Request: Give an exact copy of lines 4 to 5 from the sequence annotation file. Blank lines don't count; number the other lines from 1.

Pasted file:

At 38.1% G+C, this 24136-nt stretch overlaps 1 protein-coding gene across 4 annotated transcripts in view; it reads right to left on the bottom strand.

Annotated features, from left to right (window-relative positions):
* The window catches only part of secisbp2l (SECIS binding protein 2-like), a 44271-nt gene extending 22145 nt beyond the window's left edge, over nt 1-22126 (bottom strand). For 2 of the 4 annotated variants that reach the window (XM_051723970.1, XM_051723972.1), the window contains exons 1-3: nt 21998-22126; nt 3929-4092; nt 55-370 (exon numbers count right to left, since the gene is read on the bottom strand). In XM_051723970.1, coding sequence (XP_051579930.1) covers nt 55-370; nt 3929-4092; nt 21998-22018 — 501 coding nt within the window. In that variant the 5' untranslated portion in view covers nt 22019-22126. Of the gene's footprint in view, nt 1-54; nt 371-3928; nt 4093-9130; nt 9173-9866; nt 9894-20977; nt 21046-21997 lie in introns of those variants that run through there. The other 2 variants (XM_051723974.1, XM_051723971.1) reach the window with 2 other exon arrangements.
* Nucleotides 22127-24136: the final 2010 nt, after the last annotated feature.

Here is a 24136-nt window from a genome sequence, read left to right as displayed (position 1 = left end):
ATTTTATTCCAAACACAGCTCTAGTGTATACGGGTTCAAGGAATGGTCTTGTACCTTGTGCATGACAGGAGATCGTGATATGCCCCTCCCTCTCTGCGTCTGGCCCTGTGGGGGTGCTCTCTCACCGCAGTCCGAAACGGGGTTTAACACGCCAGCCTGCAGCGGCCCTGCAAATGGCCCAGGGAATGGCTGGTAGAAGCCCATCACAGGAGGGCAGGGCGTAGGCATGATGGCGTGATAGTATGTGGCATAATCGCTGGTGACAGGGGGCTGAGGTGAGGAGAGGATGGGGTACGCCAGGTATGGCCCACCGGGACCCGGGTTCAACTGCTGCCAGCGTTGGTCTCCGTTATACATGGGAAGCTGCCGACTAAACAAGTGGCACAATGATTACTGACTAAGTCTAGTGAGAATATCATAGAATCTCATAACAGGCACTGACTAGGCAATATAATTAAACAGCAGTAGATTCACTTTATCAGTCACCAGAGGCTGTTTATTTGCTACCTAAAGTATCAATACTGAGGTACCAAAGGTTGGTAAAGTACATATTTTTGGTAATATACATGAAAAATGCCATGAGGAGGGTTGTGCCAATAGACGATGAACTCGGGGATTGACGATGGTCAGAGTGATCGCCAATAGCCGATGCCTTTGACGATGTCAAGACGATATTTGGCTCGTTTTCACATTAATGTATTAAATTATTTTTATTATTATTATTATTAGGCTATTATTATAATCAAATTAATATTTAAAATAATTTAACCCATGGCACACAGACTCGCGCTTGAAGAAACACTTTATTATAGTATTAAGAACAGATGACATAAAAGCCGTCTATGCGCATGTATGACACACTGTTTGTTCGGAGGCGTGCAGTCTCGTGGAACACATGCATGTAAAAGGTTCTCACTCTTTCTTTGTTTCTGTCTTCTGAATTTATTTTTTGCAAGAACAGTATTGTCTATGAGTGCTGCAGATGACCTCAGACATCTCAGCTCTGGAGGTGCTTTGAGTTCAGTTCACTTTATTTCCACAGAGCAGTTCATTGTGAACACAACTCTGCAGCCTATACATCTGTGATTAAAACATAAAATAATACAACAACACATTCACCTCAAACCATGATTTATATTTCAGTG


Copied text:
* Nucleotides 22127-24136: the final 2010 nt, after the last annotated feature.

Here is a 24136-nt window from a genome sequence, read left to right as displayed (position 1 = left end):